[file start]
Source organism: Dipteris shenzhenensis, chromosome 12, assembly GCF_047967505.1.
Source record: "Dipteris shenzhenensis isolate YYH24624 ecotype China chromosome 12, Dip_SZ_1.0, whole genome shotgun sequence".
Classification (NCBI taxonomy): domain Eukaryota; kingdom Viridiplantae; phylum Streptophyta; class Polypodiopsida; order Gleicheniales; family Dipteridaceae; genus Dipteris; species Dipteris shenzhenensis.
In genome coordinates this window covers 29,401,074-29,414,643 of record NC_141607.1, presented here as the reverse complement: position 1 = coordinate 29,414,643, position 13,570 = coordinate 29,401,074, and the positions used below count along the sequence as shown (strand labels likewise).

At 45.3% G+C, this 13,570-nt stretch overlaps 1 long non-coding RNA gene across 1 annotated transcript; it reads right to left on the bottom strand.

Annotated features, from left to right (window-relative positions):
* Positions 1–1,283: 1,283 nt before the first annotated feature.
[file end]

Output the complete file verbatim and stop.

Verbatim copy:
Source organism: Dipteris shenzhenensis, chromosome 12, assembly GCF_047967505.1.
Source record: "Dipteris shenzhenensis isolate YYH24624 ecotype China chromosome 12, Dip_SZ_1.0, whole genome shotgun sequence".
Classification (NCBI taxonomy): domain Eukaryota; kingdom Viridiplantae; phylum Streptophyta; class Polypodiopsida; order Gleicheniales; family Dipteridaceae; genus Dipteris; species Dipteris shenzhenensis.
In genome coordinates this window covers 29,401,074-29,414,643 of record NC_141607.1, presented here as the reverse complement: position 1 = coordinate 29,414,643, position 13,570 = coordinate 29,401,074, and the positions used below count along the sequence as shown (strand labels likewise).

At 45.3% G+C, this 13,570-nt stretch overlaps 1 long non-coding RNA gene across 1 annotated transcript; it reads right to left on the bottom strand.

Annotated features, from left to right (window-relative positions):
* Positions 1–1,283: 1,283 nt before the first annotated feature.